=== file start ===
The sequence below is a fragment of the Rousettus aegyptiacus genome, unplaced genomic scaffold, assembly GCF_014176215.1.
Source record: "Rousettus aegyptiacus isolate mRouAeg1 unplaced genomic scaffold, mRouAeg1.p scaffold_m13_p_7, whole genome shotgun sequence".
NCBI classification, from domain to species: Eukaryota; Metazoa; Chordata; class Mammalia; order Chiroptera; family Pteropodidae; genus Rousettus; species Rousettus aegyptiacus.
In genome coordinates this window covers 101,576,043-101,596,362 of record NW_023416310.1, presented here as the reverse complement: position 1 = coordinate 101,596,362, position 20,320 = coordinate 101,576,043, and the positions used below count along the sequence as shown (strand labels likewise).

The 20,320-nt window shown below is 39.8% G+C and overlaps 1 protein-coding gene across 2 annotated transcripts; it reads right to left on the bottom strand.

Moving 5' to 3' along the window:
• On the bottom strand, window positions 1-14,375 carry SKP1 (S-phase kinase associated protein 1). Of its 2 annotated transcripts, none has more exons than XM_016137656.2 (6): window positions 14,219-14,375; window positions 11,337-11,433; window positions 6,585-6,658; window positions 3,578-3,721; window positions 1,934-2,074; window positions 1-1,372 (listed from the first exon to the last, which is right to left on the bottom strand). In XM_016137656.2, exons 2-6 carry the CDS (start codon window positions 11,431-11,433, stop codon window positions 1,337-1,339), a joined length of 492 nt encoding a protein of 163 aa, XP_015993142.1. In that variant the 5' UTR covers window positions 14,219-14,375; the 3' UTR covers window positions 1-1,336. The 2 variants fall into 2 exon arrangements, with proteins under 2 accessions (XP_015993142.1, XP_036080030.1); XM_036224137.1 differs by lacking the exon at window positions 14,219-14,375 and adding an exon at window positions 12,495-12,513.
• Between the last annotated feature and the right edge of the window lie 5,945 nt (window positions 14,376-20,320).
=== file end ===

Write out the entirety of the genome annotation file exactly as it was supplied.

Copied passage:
The sequence below is a fragment of the Rousettus aegyptiacus genome, unplaced genomic scaffold, assembly GCF_014176215.1.
Source record: "Rousettus aegyptiacus isolate mRouAeg1 unplaced genomic scaffold, mRouAeg1.p scaffold_m13_p_7, whole genome shotgun sequence".
NCBI classification, from domain to species: Eukaryota; Metazoa; Chordata; class Mammalia; order Chiroptera; family Pteropodidae; genus Rousettus; species Rousettus aegyptiacus.
In genome coordinates this window covers 101,576,043-101,596,362 of record NW_023416310.1, presented here as the reverse complement: position 1 = coordinate 101,596,362, position 20,320 = coordinate 101,576,043, and the positions used below count along the sequence as shown (strand labels likewise).

The 20,320-nt window shown below is 39.8% G+C and overlaps 1 protein-coding gene across 2 annotated transcripts; it reads right to left on the bottom strand.

Moving 5' to 3' along the window:
• On the bottom strand, window positions 1-14,375 carry SKP1 (S-phase kinase associated protein 1). Of its 2 annotated transcripts, none has more exons than XM_016137656.2 (6): window positions 14,219-14,375; window positions 11,337-11,433; window positions 6,585-6,658; window positions 3,578-3,721; window positions 1,934-2,074; window positions 1-1,372 (listed from the first exon to the last, which is right to left on the bottom strand). In XM_016137656.2, exons 2-6 carry the CDS (start codon window positions 11,431-11,433, stop codon window positions 1,337-1,339), a joined length of 492 nt encoding a protein of 163 aa, XP_015993142.1. In that variant the 5' UTR covers window positions 14,219-14,375; the 3' UTR covers window positions 1-1,336. The 2 variants fall into 2 exon arrangements, with proteins under 2 accessions (XP_015993142.1, XP_036080030.1); XM_036224137.1 differs by lacking the exon at window positions 14,219-14,375 and adding an exon at window positions 12,495-12,513.
• Between the last annotated feature and the right edge of the window lie 5,945 nt (window positions 14,376-20,320).